"The Impeachers: The Trial of Andrew Johnson and the Dream of a Just Nation," by Brenda Wineapple. Random House, 514 pages. $30
This is a compulsively readable, meticulously researched and passionately suspenseful story of Andrew Johnson's impeachment, written by the celebrated author of "Hawthorne: A Life" and "White Heat: The Friendship of Emily Dickinson and Thomas Wentworth Higginson," among other historical narratives.
Wineapple seamlessly interweaves the issues at stake and the politicians, rascals, rogues, racists, and alcoholics in a book that is blisteringly timely and completely riveting.
In 1865, 40,000 freed slaves descended on Washington looking for work, out of 4 million who had been freed. The Freedman's Bureau was founded to help the former slaves with its offer of "forty acres and a mule," but was immediately overwhelmed. There was a tumultuous "orgy of blood" from 1865 to 1868, with numerous attacks on African Americans, including the massacre of dozens in Memphis and New Orleans.
Andrew Johnson, who succeeded to the presidency after the assassination of Abraham Lincoln, was the wrong man at the wrong time.
He insisted that Reconstruction was unnecessary because the Southern states never really seceded; only individuals rebelled. He insisted that "This is a country for white men, and, by God, as long as I am president it shall be a government for white men."
He vetoed every Act of Reconstruction, which Congress overrode. He was a vindictive, venomous, paranoid demagogue, lashing out in all directions. As one commentator remarked: "He often mistakes the intensity of his own convictions for strength of evidence."
The Reconstruction Acts divided the South into military districts, allowed all males to vote, supervised elections, guaranteed the civil rights of all, registered voters, and finally gave Gen. Ulysses S. Grant "complete authority over the execution of congressional reconstruction."
At first, the House voted 108-57 not to impeach. But as the crisis grew, and as Johnson's absolutist vision expanded, it voted 126-47 to impeach. After Wineapple's fascinating exploration of men and deals and betrayals and bribes, the Senate voted 35-19 in favor of conviction, but fell one vote short of the necessary two-thirds.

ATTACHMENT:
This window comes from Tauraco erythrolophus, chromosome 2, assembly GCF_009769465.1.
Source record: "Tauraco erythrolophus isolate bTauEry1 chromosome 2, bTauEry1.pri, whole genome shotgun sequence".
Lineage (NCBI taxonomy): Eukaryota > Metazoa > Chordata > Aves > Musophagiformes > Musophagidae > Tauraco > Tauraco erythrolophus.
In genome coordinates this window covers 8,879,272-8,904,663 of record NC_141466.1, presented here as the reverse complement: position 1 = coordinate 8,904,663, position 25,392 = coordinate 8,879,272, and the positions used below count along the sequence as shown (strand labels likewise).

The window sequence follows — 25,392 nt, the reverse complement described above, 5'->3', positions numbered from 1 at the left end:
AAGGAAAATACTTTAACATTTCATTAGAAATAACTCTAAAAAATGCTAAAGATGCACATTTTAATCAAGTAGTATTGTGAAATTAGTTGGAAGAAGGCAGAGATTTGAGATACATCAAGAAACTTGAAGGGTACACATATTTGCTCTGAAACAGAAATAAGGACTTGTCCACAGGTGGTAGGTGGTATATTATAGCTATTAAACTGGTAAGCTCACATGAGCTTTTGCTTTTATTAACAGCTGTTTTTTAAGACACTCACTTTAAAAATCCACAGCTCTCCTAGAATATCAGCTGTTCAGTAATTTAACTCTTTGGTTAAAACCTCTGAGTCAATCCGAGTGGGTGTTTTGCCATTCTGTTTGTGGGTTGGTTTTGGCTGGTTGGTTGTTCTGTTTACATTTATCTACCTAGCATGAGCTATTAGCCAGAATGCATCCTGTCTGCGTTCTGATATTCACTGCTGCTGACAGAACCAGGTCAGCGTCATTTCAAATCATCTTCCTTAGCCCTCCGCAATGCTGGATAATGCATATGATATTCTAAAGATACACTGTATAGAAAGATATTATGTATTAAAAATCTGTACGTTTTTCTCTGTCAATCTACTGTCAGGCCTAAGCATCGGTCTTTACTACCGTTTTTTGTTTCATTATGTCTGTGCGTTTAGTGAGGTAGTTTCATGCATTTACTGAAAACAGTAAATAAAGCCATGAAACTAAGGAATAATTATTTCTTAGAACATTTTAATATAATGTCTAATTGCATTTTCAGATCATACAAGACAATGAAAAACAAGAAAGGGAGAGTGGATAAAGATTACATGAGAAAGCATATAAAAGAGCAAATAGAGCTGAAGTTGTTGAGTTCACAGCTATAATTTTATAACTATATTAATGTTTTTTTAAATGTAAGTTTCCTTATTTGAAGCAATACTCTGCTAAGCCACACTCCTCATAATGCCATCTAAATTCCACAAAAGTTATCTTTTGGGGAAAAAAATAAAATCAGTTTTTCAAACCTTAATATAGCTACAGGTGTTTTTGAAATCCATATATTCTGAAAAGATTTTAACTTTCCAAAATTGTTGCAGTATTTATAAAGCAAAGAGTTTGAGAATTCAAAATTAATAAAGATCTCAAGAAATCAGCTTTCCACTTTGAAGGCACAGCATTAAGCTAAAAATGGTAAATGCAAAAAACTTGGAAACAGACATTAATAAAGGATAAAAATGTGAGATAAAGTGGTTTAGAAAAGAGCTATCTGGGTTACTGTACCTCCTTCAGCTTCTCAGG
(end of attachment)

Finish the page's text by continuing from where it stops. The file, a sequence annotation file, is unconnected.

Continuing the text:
What a cast! A tsunami of lawyers, such as William Evarts, Benjamin Butler and others swept over Washington with a vengeance, launching long-winded speeches -- one lasted 14 hours -- and tortuous explanations of policies. Had Johnson violated the Tenure of Office Act? Had he sabotaged Reconstruction from the very beginning? Had he disgraced the office of the presidency with his absolutist tirades and verbal assaults?
My favorite character is Thaddeus Stevens from Pennsylvania, proclaimed a "Radical Republican" because he supported universal suffrage, land redistribution, and the disenfranchisement of former Confederate officials with his tart tongue and deliciously witty speeches. He was an idealist, a crusader, principled, pragmatic, and unstinting in his cause.
And then there's Grant, the Union general and national hero who kept his politics under wraps, to Herman Melville a man where "meekness and grimness meet," a butcher, a sullen alcoholic, casting his giant shadow across the bloodied postwar landscape.
This is simply an amazing, mesmerizing book, impossible to put down. And Wineapple brilliantly juggles all the angles and bloodshed in her propulsive narrative. In 1868 Grant became president, carried 26 states with 52 percent of the vote -- with 500,000 black men in the South assuring his election.
-- Sam Coale (email@example.com) teaches American literature at Wheaton College.
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